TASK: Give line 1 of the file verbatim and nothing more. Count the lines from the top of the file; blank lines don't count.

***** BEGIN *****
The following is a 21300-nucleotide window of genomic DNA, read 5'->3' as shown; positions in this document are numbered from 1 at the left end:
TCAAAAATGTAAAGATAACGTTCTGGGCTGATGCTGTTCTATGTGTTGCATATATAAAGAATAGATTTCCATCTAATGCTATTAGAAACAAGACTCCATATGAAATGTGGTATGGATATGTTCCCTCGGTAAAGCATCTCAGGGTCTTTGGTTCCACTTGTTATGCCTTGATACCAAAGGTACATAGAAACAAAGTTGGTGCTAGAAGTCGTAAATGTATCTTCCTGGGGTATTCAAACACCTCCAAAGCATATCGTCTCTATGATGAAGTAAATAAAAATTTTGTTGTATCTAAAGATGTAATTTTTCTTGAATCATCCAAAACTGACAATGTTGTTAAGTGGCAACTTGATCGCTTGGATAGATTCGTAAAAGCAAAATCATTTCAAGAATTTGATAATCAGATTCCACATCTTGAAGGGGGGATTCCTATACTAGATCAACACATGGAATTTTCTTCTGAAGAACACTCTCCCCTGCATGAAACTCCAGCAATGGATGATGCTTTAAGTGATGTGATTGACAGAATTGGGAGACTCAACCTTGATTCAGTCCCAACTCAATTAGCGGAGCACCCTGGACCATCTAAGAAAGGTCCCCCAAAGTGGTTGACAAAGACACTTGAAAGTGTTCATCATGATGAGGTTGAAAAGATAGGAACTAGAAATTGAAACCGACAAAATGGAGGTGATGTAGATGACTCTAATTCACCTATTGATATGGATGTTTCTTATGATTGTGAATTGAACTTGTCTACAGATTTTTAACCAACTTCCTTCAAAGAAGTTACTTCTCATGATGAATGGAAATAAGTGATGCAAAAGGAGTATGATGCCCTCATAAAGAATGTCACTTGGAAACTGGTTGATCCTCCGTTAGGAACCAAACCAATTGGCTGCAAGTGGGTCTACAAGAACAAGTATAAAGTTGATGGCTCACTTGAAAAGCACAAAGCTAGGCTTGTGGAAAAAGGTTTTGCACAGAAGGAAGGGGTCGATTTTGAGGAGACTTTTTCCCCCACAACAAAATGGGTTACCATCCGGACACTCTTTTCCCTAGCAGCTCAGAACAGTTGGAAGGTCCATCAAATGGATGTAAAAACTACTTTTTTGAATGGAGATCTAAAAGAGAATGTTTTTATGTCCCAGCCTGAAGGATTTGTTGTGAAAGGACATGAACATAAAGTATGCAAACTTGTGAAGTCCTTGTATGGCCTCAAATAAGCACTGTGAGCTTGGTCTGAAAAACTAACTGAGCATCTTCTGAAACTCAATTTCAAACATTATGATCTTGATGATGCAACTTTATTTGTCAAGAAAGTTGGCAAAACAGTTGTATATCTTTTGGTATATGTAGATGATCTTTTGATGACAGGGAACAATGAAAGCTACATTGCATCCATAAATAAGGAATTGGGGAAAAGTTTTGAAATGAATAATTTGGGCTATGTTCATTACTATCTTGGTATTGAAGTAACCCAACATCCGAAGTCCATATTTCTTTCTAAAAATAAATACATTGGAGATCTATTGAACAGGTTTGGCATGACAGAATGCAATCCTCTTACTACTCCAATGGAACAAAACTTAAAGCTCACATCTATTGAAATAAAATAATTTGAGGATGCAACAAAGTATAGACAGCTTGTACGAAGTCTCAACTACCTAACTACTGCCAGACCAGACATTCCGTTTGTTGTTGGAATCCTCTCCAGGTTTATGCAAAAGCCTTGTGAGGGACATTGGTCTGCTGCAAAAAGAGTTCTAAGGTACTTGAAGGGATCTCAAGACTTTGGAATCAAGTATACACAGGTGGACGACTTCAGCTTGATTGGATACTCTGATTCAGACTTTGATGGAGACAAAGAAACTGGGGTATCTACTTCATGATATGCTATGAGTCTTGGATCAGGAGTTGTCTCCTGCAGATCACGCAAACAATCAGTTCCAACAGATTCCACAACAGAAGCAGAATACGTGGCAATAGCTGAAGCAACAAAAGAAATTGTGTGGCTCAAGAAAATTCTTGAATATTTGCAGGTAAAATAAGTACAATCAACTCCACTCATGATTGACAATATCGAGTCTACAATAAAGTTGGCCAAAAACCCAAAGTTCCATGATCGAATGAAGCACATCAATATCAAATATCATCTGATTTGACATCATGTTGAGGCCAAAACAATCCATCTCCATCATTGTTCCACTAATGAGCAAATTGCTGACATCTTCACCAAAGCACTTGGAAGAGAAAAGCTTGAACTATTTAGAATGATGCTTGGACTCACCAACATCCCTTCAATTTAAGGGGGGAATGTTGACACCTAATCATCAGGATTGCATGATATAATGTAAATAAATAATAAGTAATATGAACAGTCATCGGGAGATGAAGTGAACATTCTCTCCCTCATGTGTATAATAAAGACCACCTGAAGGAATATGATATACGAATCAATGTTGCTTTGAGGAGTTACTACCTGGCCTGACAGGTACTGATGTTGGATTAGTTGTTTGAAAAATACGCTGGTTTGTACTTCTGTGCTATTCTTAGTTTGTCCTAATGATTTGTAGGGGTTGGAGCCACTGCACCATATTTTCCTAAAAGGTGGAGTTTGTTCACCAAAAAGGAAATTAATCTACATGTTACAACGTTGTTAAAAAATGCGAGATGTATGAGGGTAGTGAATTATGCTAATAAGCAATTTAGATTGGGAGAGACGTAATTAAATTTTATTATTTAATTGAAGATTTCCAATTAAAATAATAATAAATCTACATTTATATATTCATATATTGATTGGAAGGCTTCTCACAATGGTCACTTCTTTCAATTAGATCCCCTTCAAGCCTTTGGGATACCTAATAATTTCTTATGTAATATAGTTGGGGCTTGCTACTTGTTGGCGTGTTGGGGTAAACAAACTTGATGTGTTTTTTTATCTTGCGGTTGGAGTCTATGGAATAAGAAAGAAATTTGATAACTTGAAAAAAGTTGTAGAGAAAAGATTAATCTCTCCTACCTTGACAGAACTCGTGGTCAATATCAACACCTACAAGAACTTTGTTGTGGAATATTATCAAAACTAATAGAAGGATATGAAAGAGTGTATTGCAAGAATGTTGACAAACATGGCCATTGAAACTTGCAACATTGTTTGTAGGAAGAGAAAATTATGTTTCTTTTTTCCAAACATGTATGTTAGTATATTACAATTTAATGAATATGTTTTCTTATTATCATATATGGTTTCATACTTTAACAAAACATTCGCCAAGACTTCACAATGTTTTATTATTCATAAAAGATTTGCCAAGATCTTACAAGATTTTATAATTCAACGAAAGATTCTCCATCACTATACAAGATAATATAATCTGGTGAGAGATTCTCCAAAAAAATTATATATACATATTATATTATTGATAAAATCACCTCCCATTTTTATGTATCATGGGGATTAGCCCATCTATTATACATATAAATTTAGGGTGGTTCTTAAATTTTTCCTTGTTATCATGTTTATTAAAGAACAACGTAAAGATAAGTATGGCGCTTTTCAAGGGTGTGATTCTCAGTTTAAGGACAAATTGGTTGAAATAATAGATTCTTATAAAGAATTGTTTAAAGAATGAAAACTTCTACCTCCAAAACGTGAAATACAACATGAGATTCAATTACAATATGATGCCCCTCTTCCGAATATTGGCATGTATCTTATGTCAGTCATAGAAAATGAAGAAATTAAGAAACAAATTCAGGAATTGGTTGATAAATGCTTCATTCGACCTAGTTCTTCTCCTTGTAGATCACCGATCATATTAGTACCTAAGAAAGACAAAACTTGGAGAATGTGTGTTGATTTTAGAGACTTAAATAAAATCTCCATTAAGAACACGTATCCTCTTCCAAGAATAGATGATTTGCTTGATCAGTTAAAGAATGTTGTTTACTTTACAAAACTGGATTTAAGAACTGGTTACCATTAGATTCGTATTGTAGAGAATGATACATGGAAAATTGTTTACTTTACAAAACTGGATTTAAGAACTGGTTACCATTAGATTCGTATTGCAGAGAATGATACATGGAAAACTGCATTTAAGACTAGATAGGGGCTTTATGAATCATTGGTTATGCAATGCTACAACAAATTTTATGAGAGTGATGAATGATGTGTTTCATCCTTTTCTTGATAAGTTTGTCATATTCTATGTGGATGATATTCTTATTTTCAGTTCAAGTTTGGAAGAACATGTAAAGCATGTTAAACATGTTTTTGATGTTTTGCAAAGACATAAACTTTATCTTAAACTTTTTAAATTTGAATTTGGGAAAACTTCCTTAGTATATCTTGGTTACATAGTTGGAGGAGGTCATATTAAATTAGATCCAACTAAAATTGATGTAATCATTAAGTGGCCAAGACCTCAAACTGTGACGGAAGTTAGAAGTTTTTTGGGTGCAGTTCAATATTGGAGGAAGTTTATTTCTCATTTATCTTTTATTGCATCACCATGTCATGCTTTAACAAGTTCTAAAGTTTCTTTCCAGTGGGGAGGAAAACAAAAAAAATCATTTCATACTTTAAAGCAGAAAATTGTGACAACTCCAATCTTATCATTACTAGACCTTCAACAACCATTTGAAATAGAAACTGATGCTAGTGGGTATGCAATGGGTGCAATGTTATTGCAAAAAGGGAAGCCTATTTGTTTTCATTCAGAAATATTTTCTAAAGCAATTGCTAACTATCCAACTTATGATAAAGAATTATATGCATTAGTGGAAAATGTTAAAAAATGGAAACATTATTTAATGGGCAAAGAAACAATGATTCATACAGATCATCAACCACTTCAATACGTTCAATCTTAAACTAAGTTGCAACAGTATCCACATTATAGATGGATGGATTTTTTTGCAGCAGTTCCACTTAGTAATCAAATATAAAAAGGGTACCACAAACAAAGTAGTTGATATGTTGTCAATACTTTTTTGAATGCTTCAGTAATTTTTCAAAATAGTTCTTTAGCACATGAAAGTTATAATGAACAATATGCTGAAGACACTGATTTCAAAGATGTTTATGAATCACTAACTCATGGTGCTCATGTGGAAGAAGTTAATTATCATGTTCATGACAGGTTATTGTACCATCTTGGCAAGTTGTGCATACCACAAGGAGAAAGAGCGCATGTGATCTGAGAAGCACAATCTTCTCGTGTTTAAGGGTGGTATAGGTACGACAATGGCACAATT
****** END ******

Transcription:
The following is a 21300-nucleotide window of genomic DNA, read 5'->3' as shown; positions in this document are numbered from 1 at the left end: